Other groups have fabricated CNT emitters and the grid using a single substrate4,5 or micro electromechanical systems (MEMS) pop-up techniques.6 We integrate a prefabricated CNT array and grid using a low-temperature process. One advantage is that the CNTs are patterned and grown under ideal conditions before mating to the grid, and the high-quality CNTs remain as-grown and unaffected by grid integration. Moreover, our procedure is compatible with other emitters.

We have recently packaged the cathode-grid component with electrostatic lenses into a complete electron gun, as pictured in Figure 2. Testing has revealed that this design produces microamps of current between 150 and 200V, a four-fold improvement over previous cathodes. To achieve our target voltage of 100V we will reduce cathode-grid spacing, but our approach makes this straightforward.

Our modular, ultra-clean CNT electron gun design is capable of producing microamps of current at the low voltages demanded by electron-impact ionization MS. After further testing and development, we expect improvements to emitter lifetime, ionization efficiency, and reduced background signal, as compared to previous prototypes. We intend to use our findings to guide future modifications to the MS design for further enhanced sensitivity, reliability, and performance in terrestrial and space-based instruments.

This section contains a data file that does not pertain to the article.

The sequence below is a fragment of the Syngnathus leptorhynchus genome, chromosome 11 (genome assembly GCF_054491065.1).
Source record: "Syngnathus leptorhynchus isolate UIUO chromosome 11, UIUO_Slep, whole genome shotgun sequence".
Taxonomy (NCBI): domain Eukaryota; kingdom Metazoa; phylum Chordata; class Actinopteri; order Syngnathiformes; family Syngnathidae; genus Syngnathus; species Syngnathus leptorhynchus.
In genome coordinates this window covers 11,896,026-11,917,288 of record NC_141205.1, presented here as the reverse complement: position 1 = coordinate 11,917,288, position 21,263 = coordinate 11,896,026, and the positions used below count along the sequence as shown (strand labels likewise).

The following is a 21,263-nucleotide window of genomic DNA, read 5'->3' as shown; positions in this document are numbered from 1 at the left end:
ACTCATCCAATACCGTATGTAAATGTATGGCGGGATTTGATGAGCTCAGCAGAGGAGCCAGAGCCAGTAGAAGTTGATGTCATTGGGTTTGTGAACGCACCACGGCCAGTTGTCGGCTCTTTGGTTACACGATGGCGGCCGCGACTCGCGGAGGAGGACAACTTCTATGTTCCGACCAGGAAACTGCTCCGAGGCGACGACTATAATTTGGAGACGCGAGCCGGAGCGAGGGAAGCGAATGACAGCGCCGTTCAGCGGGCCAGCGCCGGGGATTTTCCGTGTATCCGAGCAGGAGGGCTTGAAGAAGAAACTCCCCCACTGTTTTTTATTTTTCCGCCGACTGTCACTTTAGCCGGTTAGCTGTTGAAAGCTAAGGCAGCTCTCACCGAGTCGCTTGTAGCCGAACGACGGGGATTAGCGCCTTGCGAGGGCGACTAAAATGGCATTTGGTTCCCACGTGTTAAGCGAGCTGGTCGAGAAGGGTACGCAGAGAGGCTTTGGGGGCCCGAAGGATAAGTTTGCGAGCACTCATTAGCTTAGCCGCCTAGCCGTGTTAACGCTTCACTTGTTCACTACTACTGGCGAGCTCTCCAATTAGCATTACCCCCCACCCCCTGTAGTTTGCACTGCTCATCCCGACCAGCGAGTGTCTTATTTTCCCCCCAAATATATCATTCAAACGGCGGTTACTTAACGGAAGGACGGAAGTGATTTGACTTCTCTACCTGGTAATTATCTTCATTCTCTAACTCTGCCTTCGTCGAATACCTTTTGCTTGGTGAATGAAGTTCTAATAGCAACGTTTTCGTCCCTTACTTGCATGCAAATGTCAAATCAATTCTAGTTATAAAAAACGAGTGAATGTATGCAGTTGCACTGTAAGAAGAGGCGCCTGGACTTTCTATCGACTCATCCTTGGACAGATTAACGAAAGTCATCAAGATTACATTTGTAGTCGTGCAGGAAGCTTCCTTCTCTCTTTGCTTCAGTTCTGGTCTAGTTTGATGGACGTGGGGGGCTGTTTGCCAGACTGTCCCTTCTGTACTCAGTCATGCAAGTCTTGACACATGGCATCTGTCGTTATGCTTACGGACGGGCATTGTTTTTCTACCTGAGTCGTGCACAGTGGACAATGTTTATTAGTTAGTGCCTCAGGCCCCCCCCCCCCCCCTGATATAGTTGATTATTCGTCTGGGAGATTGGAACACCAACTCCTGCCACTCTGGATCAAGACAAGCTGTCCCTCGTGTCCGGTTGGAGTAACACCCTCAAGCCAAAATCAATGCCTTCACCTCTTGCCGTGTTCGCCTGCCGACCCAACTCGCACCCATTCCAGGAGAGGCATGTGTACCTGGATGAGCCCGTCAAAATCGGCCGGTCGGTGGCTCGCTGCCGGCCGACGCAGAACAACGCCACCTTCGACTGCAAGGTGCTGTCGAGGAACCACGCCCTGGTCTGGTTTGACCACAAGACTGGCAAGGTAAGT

The authors acknowledge support from the Goddard Space Flight Center (GSFC) IRAD and the NASA ASTID Programs.


Stephanie Getty, Todd King
Materials Engineering Branch
NASA Goddard Space Flight Center (GSFC)
Greenbelt, MD

Stephanie Getty received her PhD from the University of Florida in 2001. She received the GSFC AETD Science and Technology Advancement Award in 2007 and the Kerley Award for innovative partnerships in 2008. Her current interests include using nanomaterials in advanced instruments for spaceflight.

Todd King received his PhD from the University of Wisconsin in 1996. His current interests include developing miniature time-of-flight MS for planetary science.

Mary Li, Larry Hess, Nick Costen
Detector Systems Branch
NASA GSFC
Greenbelt, MD

Mary Li has been leading the development of MEMS devices at GSFC since 1999. She graduated from the University of Maryland in 1992 with a PhD in materials science and engineering.

Larry Hess received his PhD in physical chemistry from the State University of New York at Buffalo. He led substrate fabrication efforts for wafer-level integration of the James Webb Space Telescope microshutter array and is currently involved in a similar effort for the LANDSAT infrared detector array.

Nicholas Costen has been involved in packaging MEMS devices since 1999. He graduated from Virginia Polytechnic Institute and State University in 1989 with a degree in mechanical engineering.

Paul Mahaffy
Atmospheric Experiments Laboratory
NASA GSFC
Greenbelt, MD

Paul Mahaffy is chief of the Atmospheric Experiments Laboratory at GSFC. He is principal investigator on MS development for the LADEE lunar orbiter, the MAVEN Mars mission to study atmospheric loss, and sample analysis on the Mars Science Laboratory to be launched in 2011.